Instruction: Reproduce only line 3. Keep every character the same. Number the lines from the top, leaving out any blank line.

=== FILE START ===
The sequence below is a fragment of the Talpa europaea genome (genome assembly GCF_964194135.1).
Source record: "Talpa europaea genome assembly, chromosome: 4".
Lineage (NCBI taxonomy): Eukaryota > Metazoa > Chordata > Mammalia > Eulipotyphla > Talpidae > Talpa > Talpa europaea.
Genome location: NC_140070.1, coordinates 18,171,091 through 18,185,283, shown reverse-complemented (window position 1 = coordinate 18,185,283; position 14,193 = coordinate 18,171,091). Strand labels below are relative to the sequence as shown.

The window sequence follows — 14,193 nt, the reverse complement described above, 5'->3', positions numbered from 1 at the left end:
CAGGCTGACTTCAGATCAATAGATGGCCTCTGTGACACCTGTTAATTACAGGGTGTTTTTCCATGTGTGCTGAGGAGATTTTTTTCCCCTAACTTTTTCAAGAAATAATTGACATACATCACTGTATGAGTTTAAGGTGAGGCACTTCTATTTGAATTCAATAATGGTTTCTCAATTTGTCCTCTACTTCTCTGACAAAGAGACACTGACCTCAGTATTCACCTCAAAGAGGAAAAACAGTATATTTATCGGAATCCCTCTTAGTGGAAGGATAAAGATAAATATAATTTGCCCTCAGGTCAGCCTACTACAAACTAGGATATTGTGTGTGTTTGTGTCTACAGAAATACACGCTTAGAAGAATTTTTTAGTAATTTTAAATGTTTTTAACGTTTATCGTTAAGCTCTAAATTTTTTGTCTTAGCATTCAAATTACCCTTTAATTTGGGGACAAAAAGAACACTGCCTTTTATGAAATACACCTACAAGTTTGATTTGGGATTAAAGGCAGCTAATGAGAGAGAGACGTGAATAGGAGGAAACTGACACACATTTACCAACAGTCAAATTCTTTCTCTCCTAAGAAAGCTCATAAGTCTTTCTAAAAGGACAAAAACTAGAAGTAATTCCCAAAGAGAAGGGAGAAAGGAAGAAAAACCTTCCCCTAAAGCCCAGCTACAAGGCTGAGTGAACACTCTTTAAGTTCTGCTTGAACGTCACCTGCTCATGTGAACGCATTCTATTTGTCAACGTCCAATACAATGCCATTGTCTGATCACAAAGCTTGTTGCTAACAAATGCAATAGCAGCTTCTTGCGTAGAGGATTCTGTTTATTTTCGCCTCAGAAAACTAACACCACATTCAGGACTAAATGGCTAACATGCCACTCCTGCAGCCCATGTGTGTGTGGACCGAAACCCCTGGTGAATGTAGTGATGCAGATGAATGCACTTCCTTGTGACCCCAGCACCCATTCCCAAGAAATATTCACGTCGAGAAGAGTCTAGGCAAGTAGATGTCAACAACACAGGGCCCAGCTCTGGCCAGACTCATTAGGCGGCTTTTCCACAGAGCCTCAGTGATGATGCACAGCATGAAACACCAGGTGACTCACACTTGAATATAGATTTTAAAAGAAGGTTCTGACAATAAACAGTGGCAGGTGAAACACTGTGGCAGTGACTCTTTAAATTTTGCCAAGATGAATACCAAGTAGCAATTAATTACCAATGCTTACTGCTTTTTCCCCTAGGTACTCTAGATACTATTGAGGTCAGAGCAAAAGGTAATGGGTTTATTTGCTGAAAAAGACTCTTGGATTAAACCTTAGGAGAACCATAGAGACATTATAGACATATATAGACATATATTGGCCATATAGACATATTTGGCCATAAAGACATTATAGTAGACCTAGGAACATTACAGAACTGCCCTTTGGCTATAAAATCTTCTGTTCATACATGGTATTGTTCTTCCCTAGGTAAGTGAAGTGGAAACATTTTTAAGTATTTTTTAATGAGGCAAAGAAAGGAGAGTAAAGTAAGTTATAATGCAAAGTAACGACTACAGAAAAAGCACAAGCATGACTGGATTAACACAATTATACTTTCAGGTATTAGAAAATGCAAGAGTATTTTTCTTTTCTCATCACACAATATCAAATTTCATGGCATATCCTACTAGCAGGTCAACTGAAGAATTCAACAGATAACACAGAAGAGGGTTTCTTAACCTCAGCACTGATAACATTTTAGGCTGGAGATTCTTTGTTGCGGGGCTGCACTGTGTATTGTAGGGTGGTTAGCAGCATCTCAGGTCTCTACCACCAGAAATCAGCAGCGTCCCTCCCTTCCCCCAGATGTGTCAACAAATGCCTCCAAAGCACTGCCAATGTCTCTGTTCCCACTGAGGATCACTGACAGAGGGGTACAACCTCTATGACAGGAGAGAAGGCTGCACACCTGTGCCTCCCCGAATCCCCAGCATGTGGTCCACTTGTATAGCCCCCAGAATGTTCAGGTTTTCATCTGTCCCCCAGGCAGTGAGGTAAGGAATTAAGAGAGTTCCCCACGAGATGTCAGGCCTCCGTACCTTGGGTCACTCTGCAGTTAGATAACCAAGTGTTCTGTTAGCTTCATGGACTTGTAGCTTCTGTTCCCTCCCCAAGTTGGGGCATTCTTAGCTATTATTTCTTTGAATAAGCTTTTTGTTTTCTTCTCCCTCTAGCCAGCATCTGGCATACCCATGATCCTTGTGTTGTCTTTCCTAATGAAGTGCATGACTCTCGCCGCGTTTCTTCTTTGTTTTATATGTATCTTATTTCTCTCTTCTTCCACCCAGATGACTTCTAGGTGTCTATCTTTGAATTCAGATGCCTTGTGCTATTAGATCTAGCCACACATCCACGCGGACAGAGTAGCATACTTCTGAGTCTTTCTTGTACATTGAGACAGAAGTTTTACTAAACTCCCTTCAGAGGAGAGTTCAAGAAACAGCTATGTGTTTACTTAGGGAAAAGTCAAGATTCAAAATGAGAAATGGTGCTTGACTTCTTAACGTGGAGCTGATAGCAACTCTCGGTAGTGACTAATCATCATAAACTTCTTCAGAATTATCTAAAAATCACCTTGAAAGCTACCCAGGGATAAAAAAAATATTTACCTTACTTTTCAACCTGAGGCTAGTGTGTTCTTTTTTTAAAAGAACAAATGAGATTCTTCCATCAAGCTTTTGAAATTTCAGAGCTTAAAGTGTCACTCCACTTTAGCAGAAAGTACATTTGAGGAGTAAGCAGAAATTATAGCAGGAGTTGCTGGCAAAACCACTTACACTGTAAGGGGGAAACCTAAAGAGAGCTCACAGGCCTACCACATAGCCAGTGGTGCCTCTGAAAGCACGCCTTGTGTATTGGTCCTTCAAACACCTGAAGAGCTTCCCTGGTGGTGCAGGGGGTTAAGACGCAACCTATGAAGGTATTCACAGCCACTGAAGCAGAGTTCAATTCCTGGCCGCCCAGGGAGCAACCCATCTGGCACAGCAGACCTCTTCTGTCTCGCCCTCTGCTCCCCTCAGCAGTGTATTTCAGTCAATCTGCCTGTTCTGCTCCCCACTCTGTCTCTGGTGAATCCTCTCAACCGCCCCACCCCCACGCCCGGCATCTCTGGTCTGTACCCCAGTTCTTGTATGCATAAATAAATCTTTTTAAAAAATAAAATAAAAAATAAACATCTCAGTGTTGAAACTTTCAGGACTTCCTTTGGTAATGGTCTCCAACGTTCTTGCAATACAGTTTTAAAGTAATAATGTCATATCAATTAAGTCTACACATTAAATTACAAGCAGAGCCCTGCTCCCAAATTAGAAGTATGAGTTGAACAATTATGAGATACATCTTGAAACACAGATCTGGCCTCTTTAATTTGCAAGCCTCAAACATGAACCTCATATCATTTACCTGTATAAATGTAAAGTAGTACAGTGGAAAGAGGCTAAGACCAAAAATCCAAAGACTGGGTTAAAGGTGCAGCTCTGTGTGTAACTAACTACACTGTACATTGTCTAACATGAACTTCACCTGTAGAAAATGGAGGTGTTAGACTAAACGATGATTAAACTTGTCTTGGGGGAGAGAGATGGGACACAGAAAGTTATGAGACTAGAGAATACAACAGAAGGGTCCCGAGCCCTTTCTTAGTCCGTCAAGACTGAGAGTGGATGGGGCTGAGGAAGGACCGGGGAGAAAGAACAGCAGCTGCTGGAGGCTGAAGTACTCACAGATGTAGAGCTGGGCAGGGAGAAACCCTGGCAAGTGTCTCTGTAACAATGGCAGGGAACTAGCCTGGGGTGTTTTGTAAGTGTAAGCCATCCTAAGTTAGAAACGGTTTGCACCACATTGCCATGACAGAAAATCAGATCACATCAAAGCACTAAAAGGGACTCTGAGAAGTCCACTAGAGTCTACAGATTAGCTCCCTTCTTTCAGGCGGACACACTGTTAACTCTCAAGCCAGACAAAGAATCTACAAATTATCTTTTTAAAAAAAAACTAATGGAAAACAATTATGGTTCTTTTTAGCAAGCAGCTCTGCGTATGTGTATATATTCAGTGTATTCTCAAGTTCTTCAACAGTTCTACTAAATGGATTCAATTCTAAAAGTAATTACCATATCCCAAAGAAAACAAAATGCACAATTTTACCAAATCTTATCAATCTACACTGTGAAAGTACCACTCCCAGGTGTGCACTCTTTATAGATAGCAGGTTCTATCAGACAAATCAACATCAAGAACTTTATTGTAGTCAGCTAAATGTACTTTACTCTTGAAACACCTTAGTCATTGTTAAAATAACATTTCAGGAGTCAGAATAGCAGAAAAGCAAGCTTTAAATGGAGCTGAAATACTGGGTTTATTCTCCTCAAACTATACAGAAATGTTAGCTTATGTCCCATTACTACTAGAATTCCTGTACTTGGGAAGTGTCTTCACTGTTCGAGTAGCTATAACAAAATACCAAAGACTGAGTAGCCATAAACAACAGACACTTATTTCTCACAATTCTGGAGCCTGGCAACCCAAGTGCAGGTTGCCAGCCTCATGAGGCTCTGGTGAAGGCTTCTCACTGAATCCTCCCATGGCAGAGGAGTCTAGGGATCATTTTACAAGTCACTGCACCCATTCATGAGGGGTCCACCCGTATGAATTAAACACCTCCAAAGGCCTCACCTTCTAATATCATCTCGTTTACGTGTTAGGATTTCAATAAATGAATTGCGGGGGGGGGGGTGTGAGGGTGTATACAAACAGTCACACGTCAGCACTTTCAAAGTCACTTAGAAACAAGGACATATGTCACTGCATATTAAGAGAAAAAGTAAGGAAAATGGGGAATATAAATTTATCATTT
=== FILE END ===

Lineage (NCBI taxonomy): Eukaryota > Metazoa > Chordata > Mammalia > Eulipotyphla > Talpidae > Talpa > Talpa europaea.